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Help for my spraying male

post #1 of 6
Thread Starter 
Hello to all and thanks for being here. I have four cats now. Each cat was adopted one at a time. I adopted the latest about two months ago. His name is ChaChaCharlie or ChaCha. He was abandoned at the apartment complex that I manage. He's very docile and loving, and I could tell that he must have been owned by people and not feral. I took him to the vet first. He's healthy and now has all his shots (he hasn't been neutered yet). When I brought him home, I kept him separate from my other three cats for about 4 days. My other cats, Montgomery, Pretty Boy and Katy(2 boys and a girl)did not accept ChaCha at first, they hiss at him when he tries to play with them (which is all the time) (The background on my first 3 cats: Montgomery or Monty was adopted when he was less than 6 weeks old because he was found alone on the side of highway in Montgomery, Alabama, when he was just a couple weeks old. PB and Katy were adopted from the Humane Society. All were spayed/neutered.) The situation between all 4 cats has become much better, as the others tolerate ChaCha even tho they won't play with him. My problem is with Monty, who sprayed some before ChaCha came to live with us, is now spraying out the cazoo....everywhere & on everything, & it's not just a little misting, he actually has alot of pee shooting out of him. I think it's because Monty's stressed by ChaCha. What can I do to get Monty to stop spraying? And how can I help them feel more comfortable together?
post #2 of 6
Two things you can do for them . # 1 get them all fixed right away , or it may get worse . # 2 you can get some feliway plug in and it calms them down a bit , you can buy over the internet or in pet stores . It is a little pricy but it is worth it . But neuter/spaying is # 1 right now . That don't mean they stop spraying , some cats may never stop spraying after they start to spray . I have one great sprayer in my house , but the feliway has helped a lot and I mean a lot .
post #3 of 6
I would take Monty to the vet to be checked for a UTI just to be safe. Changing the routine of a cat is very stressful for that cat and can cause sickness. One of the most common manifestations of stress in cats is UTI.

Other than that, getting ChaCha neutered, and investing in a feliway comfort zone room diffuser will help. Monty is marking his territory and telling ChaCha to stay clear. Also buy a good enzyme cleaner to use to get rid of the urine smell sot hat Monty isn't inclined to keep refreshing the smell when it fades.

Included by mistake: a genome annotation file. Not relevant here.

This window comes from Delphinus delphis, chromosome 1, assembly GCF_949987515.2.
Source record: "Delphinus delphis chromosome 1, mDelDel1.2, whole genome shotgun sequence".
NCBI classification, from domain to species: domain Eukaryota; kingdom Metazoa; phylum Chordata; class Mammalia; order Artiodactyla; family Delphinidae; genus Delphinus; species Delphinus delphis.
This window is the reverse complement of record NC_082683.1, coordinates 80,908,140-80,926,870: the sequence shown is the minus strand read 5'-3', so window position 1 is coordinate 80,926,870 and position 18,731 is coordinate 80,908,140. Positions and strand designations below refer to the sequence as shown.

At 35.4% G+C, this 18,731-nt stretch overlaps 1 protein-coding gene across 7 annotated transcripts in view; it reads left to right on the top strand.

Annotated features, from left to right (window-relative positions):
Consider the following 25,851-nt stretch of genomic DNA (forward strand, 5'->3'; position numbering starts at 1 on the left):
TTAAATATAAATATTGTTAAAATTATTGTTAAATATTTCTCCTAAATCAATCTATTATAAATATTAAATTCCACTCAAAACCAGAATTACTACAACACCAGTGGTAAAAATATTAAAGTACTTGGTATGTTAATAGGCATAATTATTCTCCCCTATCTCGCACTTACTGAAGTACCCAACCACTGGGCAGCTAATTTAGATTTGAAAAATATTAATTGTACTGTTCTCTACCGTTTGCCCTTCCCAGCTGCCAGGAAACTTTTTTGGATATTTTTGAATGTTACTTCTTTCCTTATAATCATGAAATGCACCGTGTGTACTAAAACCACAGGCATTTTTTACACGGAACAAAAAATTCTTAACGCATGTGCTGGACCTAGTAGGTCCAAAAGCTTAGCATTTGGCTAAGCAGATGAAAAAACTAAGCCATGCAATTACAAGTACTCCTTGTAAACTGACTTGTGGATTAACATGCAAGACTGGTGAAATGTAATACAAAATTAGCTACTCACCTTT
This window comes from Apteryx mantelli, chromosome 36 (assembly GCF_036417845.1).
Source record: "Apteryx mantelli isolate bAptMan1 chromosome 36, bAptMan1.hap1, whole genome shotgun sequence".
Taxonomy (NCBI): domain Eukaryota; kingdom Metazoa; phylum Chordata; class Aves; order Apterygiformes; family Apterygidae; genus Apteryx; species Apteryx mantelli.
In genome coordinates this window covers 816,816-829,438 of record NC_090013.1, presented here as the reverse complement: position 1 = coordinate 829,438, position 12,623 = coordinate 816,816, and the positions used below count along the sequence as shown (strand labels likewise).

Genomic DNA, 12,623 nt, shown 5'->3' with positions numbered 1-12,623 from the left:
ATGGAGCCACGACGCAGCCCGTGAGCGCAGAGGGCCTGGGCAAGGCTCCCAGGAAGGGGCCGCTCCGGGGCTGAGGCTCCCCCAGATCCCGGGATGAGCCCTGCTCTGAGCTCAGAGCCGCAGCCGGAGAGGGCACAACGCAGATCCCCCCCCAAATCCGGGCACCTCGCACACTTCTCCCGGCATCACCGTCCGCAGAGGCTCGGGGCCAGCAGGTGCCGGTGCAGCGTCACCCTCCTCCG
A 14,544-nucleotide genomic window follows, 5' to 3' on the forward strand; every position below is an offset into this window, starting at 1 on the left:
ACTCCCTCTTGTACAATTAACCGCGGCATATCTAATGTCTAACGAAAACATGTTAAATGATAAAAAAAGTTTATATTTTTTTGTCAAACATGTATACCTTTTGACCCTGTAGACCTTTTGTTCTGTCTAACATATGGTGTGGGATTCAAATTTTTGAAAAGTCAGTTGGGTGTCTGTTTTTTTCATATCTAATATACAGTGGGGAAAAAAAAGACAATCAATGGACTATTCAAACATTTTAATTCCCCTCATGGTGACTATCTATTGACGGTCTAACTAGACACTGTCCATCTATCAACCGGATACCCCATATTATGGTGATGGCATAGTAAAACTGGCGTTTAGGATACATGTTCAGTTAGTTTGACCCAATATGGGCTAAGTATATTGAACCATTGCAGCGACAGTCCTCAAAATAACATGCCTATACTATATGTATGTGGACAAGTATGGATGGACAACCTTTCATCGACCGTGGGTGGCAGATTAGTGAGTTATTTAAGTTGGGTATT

post #4 of 6
Thread Starter 
Thanks for your advise
post #5 of 6
I had to resort to medication when all else failed. I have 2 on amitriptylin (kitty prozac). It has stopped the unwanted behavior, but it is not the answer all people want to use. Ask your vet and then decide if it is right for your situation.
post #6 of 6
First...Bravo to you for rescuing these cats! You are doing a wonderful thing.

If the cat is spraying...he is marking his territory. Basically, he's saying this is my place, not yours!

This can be a difficult habit to break but it is absolutely possible to do so.

This is what I did to stop spraying in the neutered adult male I rescued.

1. Use Feliway to help him not want to spray. Feliway mimics the friendly marking that cats do when they rub their faces on things. When a cat smells a friendly scent, they are unlikely to mark with urine. The Feliway box will give detailed instructions on how to use it....follow the instructions carefully. The Feliway plug-in (Comfort Zone) works wonders with helping to curb spraying.

2. Hang aluminum foil on the places the cat likes to spray. Cats usually will not spray on foil because it makes an unpleasant sound when hit with the urine and it makes the urine splash back on the cat. Each day that the cat does not spray, tear about an inch off the bottom of the foil until the foil is completely gone. Don't remove the whole strip all at once because the cat may interpret this as you saying it is okay to spray here again.

3. If you see the cat getting into the spray position, yell "No!" and then grab him and put him in time-out (in the bathroom for example) for only 2-3 minutes. Do the same if you caught him in the act.

4. Check to see if there are stray cats hanging out outside your house. A cat will often spray in response to strange cats around the house. Make sure you don't walk through outside cat spray and track that smell into the house. This was what was happening in my house. I put a Comfort Zone plug-in at the back door where the outside cats were hanging out and made sure I avoided anything that might bring in their smells. This made a huge difference in controlling Chester's spraying.

5. Be patient and persistent. Breaking the spraying habit can take a while, but it should work.

Good luck!
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